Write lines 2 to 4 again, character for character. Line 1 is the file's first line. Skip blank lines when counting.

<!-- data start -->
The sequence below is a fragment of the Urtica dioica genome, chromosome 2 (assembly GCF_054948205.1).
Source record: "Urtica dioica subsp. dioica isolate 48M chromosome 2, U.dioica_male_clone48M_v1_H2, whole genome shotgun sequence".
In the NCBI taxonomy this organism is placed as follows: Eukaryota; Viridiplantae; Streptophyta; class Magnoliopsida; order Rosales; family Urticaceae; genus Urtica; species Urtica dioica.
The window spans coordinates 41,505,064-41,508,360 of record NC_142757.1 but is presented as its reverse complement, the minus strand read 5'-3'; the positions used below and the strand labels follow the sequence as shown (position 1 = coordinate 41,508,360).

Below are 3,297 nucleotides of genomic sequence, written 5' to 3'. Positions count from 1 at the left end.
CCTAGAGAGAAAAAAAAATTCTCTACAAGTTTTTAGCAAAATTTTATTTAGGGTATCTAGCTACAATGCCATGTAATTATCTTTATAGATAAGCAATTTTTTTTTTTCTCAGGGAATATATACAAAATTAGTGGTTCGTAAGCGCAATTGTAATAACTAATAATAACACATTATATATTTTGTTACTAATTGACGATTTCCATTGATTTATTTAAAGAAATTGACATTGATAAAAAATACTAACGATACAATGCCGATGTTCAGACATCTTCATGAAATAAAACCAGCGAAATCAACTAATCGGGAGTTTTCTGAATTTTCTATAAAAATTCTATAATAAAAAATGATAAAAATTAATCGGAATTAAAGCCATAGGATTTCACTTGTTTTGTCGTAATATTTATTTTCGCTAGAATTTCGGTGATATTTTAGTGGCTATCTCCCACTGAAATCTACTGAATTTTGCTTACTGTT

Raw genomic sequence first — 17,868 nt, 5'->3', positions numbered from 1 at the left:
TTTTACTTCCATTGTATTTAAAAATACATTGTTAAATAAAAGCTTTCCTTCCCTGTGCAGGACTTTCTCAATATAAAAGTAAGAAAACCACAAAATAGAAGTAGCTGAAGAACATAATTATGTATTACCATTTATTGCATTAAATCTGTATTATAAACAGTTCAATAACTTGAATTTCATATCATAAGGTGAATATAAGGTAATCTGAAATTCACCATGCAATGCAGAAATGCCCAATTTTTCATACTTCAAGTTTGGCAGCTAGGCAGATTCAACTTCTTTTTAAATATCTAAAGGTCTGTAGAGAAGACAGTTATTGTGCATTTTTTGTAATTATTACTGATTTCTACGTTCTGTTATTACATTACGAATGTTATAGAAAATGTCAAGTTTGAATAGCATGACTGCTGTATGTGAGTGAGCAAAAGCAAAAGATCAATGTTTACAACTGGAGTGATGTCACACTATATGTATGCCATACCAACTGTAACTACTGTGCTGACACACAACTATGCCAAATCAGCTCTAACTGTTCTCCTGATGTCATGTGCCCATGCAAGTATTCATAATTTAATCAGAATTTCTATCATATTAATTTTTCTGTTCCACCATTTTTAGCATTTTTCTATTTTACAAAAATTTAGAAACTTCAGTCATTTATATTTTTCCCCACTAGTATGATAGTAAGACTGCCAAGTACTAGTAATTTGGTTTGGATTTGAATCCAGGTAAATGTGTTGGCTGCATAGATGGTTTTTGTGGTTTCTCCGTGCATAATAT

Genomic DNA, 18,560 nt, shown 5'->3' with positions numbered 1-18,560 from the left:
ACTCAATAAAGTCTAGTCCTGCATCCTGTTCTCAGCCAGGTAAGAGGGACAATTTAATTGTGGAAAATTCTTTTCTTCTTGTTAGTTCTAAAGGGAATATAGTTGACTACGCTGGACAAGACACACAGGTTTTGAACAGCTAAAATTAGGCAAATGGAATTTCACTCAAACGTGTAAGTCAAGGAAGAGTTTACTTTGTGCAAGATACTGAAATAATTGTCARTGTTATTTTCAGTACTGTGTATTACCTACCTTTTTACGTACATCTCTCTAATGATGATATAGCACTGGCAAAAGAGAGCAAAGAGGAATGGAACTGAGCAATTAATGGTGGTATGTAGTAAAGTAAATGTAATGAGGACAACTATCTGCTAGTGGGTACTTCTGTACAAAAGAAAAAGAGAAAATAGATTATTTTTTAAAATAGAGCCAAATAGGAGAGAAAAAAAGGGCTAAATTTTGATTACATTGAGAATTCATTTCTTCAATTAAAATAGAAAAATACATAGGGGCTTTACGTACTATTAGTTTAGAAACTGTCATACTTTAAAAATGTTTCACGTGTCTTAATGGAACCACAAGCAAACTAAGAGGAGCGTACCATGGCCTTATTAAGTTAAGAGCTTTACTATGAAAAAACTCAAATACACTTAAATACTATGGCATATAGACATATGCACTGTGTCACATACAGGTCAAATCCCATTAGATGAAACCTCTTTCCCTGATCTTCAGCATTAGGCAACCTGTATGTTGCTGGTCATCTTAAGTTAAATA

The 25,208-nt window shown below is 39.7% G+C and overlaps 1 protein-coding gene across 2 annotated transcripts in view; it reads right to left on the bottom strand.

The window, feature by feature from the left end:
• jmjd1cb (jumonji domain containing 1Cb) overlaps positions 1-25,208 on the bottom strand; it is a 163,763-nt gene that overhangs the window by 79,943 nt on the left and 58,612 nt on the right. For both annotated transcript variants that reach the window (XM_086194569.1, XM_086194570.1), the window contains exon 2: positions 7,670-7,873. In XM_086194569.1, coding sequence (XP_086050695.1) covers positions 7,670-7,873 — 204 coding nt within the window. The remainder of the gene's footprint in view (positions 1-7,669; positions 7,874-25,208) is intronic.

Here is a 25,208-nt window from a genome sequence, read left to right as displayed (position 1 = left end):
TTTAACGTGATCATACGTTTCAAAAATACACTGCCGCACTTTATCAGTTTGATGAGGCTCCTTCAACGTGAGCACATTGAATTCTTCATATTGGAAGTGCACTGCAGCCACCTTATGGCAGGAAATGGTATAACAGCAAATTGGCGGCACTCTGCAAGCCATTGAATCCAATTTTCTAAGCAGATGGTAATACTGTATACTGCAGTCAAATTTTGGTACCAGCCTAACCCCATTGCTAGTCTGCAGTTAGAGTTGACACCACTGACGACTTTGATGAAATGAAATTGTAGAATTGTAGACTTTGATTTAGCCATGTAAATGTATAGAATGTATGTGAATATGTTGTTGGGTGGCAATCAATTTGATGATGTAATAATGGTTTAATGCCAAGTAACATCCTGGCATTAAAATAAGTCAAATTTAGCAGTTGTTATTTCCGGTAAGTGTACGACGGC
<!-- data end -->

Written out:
Source record: "Urtica dioica subsp. dioica isolate 48M chromosome 2, U.dioica_male_clone48M_v1_H2, whole genome shotgun sequence".
In the NCBI taxonomy this organism is placed as follows: Eukaryota; Viridiplantae; Streptophyta; class Magnoliopsida; order Rosales; family Urticaceae; genus Urtica; species Urtica dioica.
The window spans coordinates 41,505,064-41,508,360 of record NC_142757.1 but is presented as its reverse complement, the minus strand read 5'-3'; the positions used below and the strand labels follow the sequence as shown (position 1 = coordinate 41,508,360).